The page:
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Undiscovered Public Knowledge
Don R. Swanson
The Library Quarterly: Information, Community, Policy
Vol. 56, No. 2 (Apr., 1986), pp. 103-118
Published by: The University of Chicago Press
Stable URL: http://www.jstor.org/stable/4307965
Page Count: 16
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Knowledge can be public, yet undiscovered, if independently created fragments are logically related but never retrieved, brought together, and interpreted. Information retrieval, although essential for assembling such fragments, is always problematic. The search process, like a scientific theory, can be criticized and improved, but can never be verified as capable of retrieving all information relevant to a problem or theory. This essential incompleteness of search and retrieval therefore makes possible, and plausible, the existence of undiscovered public knowledge. Three examples intended to throw light on the logic of undiscovered knowledge are constructed and analyzed. The argument is developed within the framework of a Popperian or critical approach within science and on Popper's distinction between subjective and objective knowledge--the distinction between World 2 and World 3.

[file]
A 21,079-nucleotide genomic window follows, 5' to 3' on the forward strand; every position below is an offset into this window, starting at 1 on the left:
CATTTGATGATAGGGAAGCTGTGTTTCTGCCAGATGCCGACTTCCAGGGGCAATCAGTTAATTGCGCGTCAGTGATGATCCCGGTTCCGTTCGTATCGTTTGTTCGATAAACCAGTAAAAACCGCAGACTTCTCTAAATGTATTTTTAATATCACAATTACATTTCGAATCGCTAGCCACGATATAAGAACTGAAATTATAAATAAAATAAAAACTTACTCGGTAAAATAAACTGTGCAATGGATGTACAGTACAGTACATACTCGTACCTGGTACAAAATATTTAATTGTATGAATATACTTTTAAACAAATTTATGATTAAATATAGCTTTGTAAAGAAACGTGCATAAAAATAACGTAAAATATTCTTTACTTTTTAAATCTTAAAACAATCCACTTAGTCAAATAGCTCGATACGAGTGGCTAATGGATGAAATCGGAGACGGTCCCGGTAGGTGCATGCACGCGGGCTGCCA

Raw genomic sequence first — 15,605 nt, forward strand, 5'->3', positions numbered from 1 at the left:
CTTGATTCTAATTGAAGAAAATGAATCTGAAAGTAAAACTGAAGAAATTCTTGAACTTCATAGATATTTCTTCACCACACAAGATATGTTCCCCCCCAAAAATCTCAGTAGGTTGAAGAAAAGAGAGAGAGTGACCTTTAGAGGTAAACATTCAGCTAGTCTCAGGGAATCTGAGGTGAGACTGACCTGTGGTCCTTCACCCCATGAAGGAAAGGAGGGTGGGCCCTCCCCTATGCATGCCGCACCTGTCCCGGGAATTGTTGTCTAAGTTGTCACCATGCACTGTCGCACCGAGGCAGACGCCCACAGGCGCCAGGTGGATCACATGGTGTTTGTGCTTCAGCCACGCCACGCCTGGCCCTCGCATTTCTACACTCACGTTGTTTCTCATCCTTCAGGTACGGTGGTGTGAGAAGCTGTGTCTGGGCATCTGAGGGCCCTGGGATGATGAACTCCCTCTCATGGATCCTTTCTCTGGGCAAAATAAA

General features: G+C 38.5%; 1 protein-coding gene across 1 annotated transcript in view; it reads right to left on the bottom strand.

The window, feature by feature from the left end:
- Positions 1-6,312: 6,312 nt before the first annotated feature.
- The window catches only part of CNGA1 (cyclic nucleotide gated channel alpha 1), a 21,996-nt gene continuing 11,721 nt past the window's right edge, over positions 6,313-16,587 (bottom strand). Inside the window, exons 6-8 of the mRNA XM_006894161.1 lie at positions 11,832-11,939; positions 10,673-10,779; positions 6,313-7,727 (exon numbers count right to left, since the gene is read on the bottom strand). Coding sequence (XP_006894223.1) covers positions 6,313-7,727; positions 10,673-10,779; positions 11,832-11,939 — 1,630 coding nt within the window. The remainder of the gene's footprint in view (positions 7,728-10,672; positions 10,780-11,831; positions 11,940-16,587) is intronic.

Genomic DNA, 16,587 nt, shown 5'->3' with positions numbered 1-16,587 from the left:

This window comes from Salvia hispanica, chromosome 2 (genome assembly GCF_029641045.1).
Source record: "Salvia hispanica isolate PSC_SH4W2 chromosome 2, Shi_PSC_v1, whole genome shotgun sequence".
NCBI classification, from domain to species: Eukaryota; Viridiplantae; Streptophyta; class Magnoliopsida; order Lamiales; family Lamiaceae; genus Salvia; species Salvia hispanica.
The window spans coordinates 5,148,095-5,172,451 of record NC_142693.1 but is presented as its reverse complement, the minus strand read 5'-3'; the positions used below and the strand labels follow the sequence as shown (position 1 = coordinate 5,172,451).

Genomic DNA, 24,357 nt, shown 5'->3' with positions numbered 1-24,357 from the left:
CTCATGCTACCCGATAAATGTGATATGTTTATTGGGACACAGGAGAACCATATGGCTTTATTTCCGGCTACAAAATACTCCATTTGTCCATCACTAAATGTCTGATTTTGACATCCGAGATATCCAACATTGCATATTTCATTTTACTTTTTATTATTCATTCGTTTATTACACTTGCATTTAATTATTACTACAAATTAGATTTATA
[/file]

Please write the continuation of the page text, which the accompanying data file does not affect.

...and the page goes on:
The Library Quarterly: Information, Community, Policy © 1986 The University of Chicago Press